So, okay. We have the complete lack of clothing. We have the pose – arched back with outthrust boobs. We have the perspective, which emphasizes the size of the boobs. And we have the angle, which makes her look as if she is thrusting her ladybits right at the viewer. The sum total of all these elements reads something like: I KILL THINGS WITH MY LADYBITS. Or something like that anyway.

All of which brings me back to the point I made at the beginning of this post. Male adventurers in Azeroth get to do important things, while female adventurers just get to stand around and look pretty. But maybe I’m getting bent out of shape over nothing. Trolls, orcs, and night elves don’t exist right? This is all “just fantasy” after all.


(Next up: positive female depictions versus problematic female depictions)

31 thoughts on “>Re-launched WoW Galleries: Analysis, Part 3 (unbalanced class depictions)

  1. >Seeing the two neutrally-posed female class depictions on plain grey backgrounds next to their dynamic male equivalents with interesting backgrounds makes me wonder whether Blizzard's artists even like drawing women. Everything about the male art looks like they put a whole lot more effort into it.That first artwork is really terrible, though, because that female mage seems to be intended as an example of a player character. There's very little that will make me want to play a character less than making her (or him, though that's a lot rarer) seem needy and dependent.

  2. >Oh wow a friend of mine uses that armored priest image as his character in an online DnD game we're in. I had just thought it was fan art.(Taken by itself it's pretty cool I guess but srsly why does Blizard make women art so passive?)

  3. >Ikkin: It's amusing. There seems to be a split between artists who don't like drawing women and artists who like to draw them A LITTLE TOO MUCH. (Ladybit assassin rogue, I'm looking at you!)Chaltab: He's got good taste – it would make a great avatar! Now we just need more great female avatars.

  4. >Wundergeek: I don't think the ladybit assassin rogue artist likes drawing women either, actually. He likes drawing ladybits, yes, but if he actually liked drawing women he'd pay more attention to the anatomy. 😉 (That image is physically painful to look at, urgh)

  5. >Common Sense: The BlogShut in video game nerds will buy things based on sex appeal, we knew that long before you had to go on ranting about gender inequality. Its business, not a personal attack on women. If my market share is 80% teenage males or males with the equivalent interest, I'm not going to appeal to the less than 1% of my market share… women who will not play a game due to said sex appeal.

  6. >Hey, look, it's Anonymous number 5395839595 talking about how 'sex sells'. With no back-up to his claims or proof, just that 'common sense' that never seems to make sense. Aka Parroting the status quo like a thoughtless tool. And once again talking about how it's apparently wrong for women to rant about gender inequality. Yeah, what /are/ women complaining about? Being reduced to sexual parts and sex objects for the sole excuse of 'well, men like it and we all know they're more valuable really'. Yay misogyny?He even uses the fail self-fulfilling prophecy logic (Though that's not to mention the 80 percent thing he just pulled out of his ass). Would the market of women not rise more if you started valuing and respecting them as an audience along with their representations? Can you stop pretending as if it's all the 'audience' at fault and not just your own desperate clinging to sexism?Take some responsibility and just admit it, don't claim the 'numbers' are somehow forcing you to do this. Especially when yours are so highly inaccurate and your insulting stereotypes reveal how ignorant you are.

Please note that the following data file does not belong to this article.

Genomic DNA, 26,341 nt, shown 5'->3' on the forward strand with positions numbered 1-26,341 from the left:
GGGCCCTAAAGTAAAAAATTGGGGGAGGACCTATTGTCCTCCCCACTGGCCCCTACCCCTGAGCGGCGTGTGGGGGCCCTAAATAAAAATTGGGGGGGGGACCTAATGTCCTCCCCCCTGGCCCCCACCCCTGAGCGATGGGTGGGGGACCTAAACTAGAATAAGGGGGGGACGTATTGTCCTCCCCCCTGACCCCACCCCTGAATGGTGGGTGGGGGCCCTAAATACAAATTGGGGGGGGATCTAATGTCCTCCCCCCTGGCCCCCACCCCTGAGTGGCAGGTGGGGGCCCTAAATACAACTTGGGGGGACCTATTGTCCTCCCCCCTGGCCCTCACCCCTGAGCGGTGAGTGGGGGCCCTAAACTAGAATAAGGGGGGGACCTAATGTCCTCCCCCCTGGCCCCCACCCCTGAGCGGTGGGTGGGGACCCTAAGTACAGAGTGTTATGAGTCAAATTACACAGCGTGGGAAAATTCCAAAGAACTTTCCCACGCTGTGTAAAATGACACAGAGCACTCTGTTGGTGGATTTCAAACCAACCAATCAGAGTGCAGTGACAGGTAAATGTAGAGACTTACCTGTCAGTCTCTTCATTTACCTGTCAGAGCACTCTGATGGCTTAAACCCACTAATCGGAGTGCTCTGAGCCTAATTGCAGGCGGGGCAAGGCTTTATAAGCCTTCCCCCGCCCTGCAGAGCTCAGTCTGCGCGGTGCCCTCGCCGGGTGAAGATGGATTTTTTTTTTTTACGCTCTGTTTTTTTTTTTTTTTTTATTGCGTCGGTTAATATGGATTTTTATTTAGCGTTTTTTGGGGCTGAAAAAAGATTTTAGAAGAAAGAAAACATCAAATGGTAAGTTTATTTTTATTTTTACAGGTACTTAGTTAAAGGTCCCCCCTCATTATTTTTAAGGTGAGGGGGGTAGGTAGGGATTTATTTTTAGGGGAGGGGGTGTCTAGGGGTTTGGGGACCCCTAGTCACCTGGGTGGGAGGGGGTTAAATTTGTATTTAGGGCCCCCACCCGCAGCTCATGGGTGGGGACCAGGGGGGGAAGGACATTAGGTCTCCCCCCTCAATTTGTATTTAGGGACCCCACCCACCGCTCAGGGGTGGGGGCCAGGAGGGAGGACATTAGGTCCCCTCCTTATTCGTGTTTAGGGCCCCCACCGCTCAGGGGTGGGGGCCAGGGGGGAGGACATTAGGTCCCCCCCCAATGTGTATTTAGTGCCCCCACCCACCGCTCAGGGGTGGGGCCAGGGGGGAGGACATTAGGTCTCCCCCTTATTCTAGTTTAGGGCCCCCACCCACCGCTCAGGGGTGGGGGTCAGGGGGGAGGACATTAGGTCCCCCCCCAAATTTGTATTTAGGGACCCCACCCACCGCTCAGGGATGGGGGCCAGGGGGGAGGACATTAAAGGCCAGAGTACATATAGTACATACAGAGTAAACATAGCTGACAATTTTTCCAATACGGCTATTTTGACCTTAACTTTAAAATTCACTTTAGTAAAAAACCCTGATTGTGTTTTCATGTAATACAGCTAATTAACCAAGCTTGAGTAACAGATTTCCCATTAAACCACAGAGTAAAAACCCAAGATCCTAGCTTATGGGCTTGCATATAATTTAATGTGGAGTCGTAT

7. >This is a great blog, I'm so glad to have a well-written deconstruction of this adolescent nonsense. For those of us who are actually normal, married individuals with jobs it's pretty humiliating to have to explain why the women in the games we play tend to look so absurd and more like soft porn than cinema.I'm glad you're not letting the trolls get to you and I hope more game designers and artists read this blog.

  8. >Aside from being sexist in and of themselves, I am also worried about how images like these affect players behavior. If the message is "in this game, women are sex objects," I would not be surprised if these images contribute to actual harassment of women in-game as well.

  9. >Mike: Thanks! I, too, would like to be able to be open about my enjoyment of gaming without having to feel guilty or weird.Travis: I've heard some pretty shocking stories about harassment of women in WoW. It's something I never experienced because I only played with friends and was never part of a guild, but I do suspect that the unspoken attitude toward women on Blizzard's part might make a more permissive atmosphere for that kind of behavior.